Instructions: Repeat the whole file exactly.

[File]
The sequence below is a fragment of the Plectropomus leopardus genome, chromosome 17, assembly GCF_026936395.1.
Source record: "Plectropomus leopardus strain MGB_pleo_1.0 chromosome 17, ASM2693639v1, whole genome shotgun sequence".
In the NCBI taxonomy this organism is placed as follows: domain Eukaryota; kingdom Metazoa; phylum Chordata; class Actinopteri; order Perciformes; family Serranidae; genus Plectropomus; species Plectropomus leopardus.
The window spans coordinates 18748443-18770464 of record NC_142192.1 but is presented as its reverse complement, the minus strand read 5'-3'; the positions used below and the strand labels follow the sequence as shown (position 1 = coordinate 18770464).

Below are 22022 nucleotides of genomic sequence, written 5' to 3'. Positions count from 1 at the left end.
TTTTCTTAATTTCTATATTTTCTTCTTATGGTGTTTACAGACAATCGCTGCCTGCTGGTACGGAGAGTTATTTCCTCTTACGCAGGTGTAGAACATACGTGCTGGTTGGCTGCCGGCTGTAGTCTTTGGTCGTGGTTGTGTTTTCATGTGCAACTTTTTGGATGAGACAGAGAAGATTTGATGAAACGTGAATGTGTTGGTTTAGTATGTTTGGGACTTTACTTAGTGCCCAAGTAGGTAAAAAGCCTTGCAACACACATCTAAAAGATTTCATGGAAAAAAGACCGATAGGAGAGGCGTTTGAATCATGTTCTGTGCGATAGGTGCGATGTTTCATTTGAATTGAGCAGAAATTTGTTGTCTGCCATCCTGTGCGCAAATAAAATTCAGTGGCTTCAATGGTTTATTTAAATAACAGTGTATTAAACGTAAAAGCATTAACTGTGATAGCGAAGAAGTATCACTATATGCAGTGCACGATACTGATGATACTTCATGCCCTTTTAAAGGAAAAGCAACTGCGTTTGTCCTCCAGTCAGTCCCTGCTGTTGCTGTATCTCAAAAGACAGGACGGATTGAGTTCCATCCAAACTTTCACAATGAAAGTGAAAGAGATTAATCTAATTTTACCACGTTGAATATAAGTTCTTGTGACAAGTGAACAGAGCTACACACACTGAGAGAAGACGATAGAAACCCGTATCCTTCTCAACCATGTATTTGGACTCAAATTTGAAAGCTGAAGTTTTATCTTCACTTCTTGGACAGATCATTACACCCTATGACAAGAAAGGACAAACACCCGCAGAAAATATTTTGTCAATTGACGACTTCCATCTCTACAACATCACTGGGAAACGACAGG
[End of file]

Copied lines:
The sequence below is a fragment of the Plectropomus leopardus genome, chromosome 17, assembly GCF_026936395.1.
Source record: "Plectropomus leopardus strain MGB_pleo_1.0 chromosome 17, ASM2693639v1, whole genome shotgun sequence".
In the NCBI taxonomy this organism is placed as follows: domain Eukaryota; kingdom Metazoa; phylum Chordata; class Actinopteri; order Perciformes; family Serranidae; genus Plectropomus; species Plectropomus leopardus.
The window spans coordinates 18748443-18770464 of record NC_142192.1 but is presented as its reverse complement, the minus strand read 5'-3'; the positions used below and the strand labels follow the sequence as shown (position 1 = coordinate 18770464).

Below are 22022 nucleotides of genomic sequence, written 5' to 3'. Positions count from 1 at the left end.
TTTTCTTAATTTCTATATTTTCTTCTTATGGTGTTTACAGACAATCGCTGCCTGCTGGTACGGAGAGTTATTTCCTCTTACGCAGGTGTAGAACATACGTGCTGGTTGGCTGCCGGCTGTAGTCTTTGGTCGTGGTTGTGTTTTCATGTGCAACTTTTTGGATGAGACAGAGAAGATTTGATGAAACGTGAATGTGTTGGTTTAGTATGTTTGGGACTTTACTTAGTGCCCAAGTAGGTAAAAAGCCTTGCAACACACATCTAAAAGATTTCATGGAAAAAAGACCGATAGGAGAGGCGTTTGAATCATGTTCTGTGCGATAGGTGCGATGTTTCATTTGAATTGAGCAGAAATTTGTTGTCTGCCATCCTGTGCGCAAATAAAATTCAGTGGCTTCAATGGTTTATTTAAATAACAGTGTATTAAACGTAAAAGCATTAACTGTGATAGCGAAGAAGTATCACTATATGCAGTGCACGATACTGATGATACTTCATGCCCTTTTAAAGGAAAAGCAACTGCGTTTGTCCTCCAGTCAGTCCCTGCTGTTGCTGTATCTCAAAAGACAGGACGGATTGAGTTCCATCCAAACTTTCACAATGAAAGTGAAAGAGATTAATCTAATTTTACCACGTTGAATATAAGTTCTTGTGACAAGTGAACAGAGCTACACACACTGAGAGAAGACGATAGAAACCCGTATCCTTCTCAACCATGTATTTGGACTCAAATTTGAAAGCTGAAGTTTTATCTTCACTTCTTGGACAGATCATTACACCCTATGACAAGAAAGGACAAACACCCGCAGAAAATATTTTGTCAATTGACGACTTCCATCTCTACAACATCACTGGGAAACGACAGG